Nothing Like the Holidays Movie Review
For the Rodriguez family, this Christmas is more trying than others. Father Edy (Alfred Molina) is still trying to talk his way out of the doghouse with wife Anna (Elizabeth Peña). She's angry over a past infidelity and is hinting at a divorce. He's angry that their Iraq War veteran son Jesse (Freddy Rodriguez) doesn't want to take over the family business. Wannabe-actress daughter Roxanna (Vanessa Ferlito) is anxious over the possibility of landing a prime role in a television series, while ignoring the local boy Ozzy (Jay Hernandez) who clearly pines away for her. But the couple's biggest concern is Mauricio (John Leguizamo) and his non-Puerto Rican wife Sarah (Debra Messing). Their marriage has yet to produce grandchildren, and for Edy and Anna, family is everything.
Take away the tempting Puerto Rican cuisine and the occasional lapses into semi-Spanglish, and Nothing Like the Holidays would be any other X-mas movie. It's formulaic without being completely clichéd, dealing with types and plot points lifted from a dozen other family reunion retreads. What saves the film, for the most part, is the astonishing multicultural cast, though it's time to retire some of the performers who tend to show up once Hollywood decides to venture south of the border. Indeed, Luis Guzman's ambiguously-oriented Johnny has to go toe to toe with recent Hispanic heartthrob discoveries Hernandez and Rodriguez. Thankfully, old pros Molina and Peña help support director Alfred De Villa's desire for depth.
Our filmmaker has a real way with heritage here, showing as he did in the Rosalyn Sanchez dance vehicle Yellow that even the most routine material can be cast in a different, inviting light. He's also capable of bringing an authenticity to material that should play as either farcical or just plain far-fetched. Of course, a lot of his success comes from the chemistry among the actors. There is a wonderful scene between Ferlita, Leguizamo, and Rodriguez where the trio share shots of tequila in the family attic, a lifetime of history hashed out in quaint bits of telling dialogue. And as stated before, Molina and Peña also bring a lot of truth to their turns, especially when required to infer the couple's longstanding love and impending breakup.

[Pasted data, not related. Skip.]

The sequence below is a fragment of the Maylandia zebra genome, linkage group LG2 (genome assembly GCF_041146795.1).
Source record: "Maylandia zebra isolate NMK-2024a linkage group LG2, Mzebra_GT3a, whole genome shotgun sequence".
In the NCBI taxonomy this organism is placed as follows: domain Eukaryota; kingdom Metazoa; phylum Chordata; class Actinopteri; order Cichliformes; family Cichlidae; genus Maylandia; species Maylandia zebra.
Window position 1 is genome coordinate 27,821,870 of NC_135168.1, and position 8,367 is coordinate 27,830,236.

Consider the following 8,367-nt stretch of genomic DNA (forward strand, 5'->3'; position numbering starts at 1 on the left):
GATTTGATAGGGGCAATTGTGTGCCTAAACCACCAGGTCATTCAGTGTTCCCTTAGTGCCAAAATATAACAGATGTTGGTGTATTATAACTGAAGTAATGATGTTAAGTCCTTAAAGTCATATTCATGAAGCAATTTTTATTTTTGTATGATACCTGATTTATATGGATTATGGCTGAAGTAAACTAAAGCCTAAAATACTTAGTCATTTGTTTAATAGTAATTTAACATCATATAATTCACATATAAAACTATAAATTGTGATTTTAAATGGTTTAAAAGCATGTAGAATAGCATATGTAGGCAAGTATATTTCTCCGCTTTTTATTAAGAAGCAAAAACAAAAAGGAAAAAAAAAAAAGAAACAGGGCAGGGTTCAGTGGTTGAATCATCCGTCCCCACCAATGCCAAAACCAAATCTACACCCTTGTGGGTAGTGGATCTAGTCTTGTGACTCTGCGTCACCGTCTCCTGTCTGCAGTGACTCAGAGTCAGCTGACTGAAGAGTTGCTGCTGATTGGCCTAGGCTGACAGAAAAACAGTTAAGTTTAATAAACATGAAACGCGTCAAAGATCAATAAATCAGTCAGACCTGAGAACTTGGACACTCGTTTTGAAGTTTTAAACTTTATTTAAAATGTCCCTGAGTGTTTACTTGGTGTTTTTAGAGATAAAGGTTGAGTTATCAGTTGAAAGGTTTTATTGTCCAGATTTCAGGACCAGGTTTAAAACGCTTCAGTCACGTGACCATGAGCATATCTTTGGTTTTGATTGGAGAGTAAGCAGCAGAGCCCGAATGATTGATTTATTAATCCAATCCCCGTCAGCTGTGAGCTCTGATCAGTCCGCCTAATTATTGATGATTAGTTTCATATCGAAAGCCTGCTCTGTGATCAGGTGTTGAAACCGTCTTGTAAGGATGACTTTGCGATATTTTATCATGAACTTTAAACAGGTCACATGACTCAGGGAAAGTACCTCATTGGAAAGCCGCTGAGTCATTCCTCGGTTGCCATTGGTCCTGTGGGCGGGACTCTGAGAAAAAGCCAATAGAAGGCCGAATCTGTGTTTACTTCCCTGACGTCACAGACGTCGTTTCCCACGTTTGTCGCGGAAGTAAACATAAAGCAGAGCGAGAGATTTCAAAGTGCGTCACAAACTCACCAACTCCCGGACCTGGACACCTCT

The key question of course is whether Nothing Like the Holidays will become a welcome yearly tradition, the kind of film that families sit down and enjoy over bites of figgy pudding and one too many glasses of boxed wine. While De Villa tries hard to make his movie perennial, this is clearly a one shot, specialized deal. The minorities who consistently feel underrepresented by the mainstream's moviemaking ideal will definitely rejoice in this winning, often witty get together. But simply changing race doesn't make a movie a classic. Alfred De Villa and the gang can be congratulated for taking the genre out of its consistently white-bread environs. But just like the gifts one gets every year, Nothing Like the Holidays is a hit-and-miss entertainment experience.
You got me a pillow? I got you a pillow!